Exploring emotional life in 'The Maid'

“The Maid,” Chilean-born director Sebastián Silva’s (“Life Kills Me”) second film, closely observes the tragicomic trajectory of an emotionally isolated live-in maid. Protective, even paranoid, about her position of 23 years, Raquel scares off each new employee — until an unflappable and compassionate one arrives, sparking deep changes. The Examiner spoke with Silva:

“The Maid” closes with a dedication to two maids photographed in uniform. What’s your connection to them? The film is really about a maid my family had when I was growing up, trying to solve an emotional relationship that was totally tangled, trying to expose what I thought was really wrong — to have this woman working for us, how weird it can be for the woman, for the family.

What made that relationship “tangled”? I was a rebellious kid — “I already have a mother and father, I don’t need someone else bossing me around.” When I got a little more conscious, around 12, I understood that she was a victim of her circumstances, that she was trapped in our house. I understood why she wasn’t kind to me, because I was a [jerk], too, but she was also very capricious and mean to others. She was definitely growing bitter.

Are you concerned that the still of Raquel in the ape mask might give an incorrect impression of farce or horror fare? I’ve really pushed that picture to be out there, actually. Raquel only looks in the mirror two times: One time she’s wearing the wife’s sweater, the other time she’s trying on the ape mask. She’s in an identity crisis; she’s in between being a [caged animal] and being her own boss. After 20 years of working for an upper-class family, she has taken on all these values that don’t really belong to her, like treating the new Peruvian employee [cruelly] and feeling superior to her in a very primitive and childish way.
What does the real Raquel think of the film? I saw the first cut with the real Raquel and the real Lucy (the new hire). I’d done “emotional research” with them for the script. Lucy was crying so much, and surprisingly Raquel was laughing at all the tricks the film Raquel plays. Raquel said the part she liked the most was when my little brother, who plays the youngest son, was on the screen. That’s a very Raquel-ish thing to say: She didn’t see it as a great film of her life; she saw my little brother, because she loves him.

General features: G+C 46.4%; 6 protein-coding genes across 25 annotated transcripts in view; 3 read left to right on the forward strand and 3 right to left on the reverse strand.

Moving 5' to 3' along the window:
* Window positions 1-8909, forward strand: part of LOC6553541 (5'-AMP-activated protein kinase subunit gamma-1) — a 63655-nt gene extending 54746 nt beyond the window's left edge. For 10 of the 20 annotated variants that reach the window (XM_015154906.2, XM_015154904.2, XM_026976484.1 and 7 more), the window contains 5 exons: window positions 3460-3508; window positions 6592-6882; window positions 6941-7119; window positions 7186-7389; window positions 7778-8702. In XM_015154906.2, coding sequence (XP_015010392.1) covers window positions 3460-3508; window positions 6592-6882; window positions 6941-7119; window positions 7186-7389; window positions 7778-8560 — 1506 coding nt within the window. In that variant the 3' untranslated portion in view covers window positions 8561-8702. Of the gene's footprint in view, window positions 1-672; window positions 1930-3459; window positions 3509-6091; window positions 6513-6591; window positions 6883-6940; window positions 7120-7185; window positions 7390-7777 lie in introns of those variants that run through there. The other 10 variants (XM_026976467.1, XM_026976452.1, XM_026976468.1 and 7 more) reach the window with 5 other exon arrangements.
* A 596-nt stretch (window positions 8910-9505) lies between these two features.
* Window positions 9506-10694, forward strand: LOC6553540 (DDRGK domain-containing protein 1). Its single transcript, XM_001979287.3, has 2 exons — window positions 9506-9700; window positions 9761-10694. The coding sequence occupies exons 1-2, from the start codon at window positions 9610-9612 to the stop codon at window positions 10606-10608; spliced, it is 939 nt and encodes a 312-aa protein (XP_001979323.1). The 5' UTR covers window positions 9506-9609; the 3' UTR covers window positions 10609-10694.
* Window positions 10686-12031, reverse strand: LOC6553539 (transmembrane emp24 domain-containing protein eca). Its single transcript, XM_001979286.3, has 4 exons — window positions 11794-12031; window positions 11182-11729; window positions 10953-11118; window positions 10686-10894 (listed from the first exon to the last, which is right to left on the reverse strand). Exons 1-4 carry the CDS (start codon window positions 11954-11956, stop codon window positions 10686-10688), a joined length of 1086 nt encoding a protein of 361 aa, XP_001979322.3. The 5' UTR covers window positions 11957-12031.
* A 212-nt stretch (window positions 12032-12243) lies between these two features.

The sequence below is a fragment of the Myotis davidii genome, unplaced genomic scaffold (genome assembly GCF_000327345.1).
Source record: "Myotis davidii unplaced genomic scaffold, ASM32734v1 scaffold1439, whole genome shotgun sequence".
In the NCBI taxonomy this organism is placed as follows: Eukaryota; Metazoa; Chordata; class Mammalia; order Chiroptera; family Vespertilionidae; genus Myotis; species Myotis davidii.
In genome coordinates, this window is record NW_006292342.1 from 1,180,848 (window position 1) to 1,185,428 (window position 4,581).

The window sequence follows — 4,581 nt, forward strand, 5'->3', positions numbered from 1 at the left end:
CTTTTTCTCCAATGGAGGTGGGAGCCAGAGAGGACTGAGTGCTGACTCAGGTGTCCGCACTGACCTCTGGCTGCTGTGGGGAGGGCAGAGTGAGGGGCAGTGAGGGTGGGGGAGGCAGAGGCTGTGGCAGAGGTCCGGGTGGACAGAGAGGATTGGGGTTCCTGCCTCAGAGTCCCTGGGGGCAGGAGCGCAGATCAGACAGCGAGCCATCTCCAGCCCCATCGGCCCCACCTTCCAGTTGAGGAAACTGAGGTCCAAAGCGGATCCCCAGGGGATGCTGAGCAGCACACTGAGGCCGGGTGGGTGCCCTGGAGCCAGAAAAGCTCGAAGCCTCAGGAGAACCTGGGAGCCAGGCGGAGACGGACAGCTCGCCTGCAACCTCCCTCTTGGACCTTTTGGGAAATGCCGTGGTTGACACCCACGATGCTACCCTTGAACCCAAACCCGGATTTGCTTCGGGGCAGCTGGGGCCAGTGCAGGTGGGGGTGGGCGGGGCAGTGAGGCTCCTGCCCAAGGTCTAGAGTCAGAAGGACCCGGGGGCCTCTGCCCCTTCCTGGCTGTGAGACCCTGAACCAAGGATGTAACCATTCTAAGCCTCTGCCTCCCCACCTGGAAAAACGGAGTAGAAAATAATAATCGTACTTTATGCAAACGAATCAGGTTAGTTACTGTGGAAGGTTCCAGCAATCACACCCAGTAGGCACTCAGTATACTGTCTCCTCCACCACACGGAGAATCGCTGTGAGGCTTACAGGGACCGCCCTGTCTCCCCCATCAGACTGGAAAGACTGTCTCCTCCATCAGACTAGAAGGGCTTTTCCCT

IF YOU GO

The Maid

Starring Catalina Saavedra, Claudia Celedón, Alejandro Goic, Andrea García-Huidobro, Agustín Silva, Mariana Loyola
Written by Sebastián Silva, Pedro Peirana
Directed by Sebastián Silva
Not rated
Running time 1 hour 35 minutes

artsentertainmentMeta: The MaidOther ArtsSebastian Silva

If you find our journalism valuable and relevant, please consider joining our Examiner membership program.
Find out more at www.sfexaminer.com/join/

Just Posted

San Francisco Police Chief Bill Scott listens at a rally to commemorate the life of George Floyd and others killed by police outside City Hall on Monday, June 1, 2020. (Kevin N. Hume/S.F. Examiner)
Will the Biden Administration help SF speed up police reform?

City has struggled to implement changes without federal oversight

The SFMTA cut all but 17 bus lines in April last year due to the pandemic and has been slow to bring them back due to budget deficit and continuing low ridership. (Samantha Laurey/ Special to S.F. Examiner)
Supes urge SFMTA to expedite restoration of Muni lines

Resolution emphasizes focus on seniors, individuals with disabilities and community routes

Lowell High School (Kevin N. Hume/S.F. Examiner)
Students, families call for culture shift at Lowell after racist incident

District to explore changes including possible revision of admissions policy

Alan Wong was among California National Guard members deployed to Sacramento to provide security the weekend before the presidential inauguration. (Courtesy photo)
CCSF board member tests positive for COVID-19 after National Guard deployment

Alan Wong spent eight days in Sacramento protecting State Capitol before Inauguration Day

Due to a lack of votes in his favor, record-holding former Giant Barry Bonds (pictured at tribute to Willie McCovey in 2018) will not be entering the National Baseball Hall of Fame in the near future.<ins> (Kevin N. Hume/S.F. Examiner)</ins>
Ex-Giants star Barry Bonds again falls short of Hall of Fame

After striking out yet again in his bid to join Major League… Continue reading

Most Read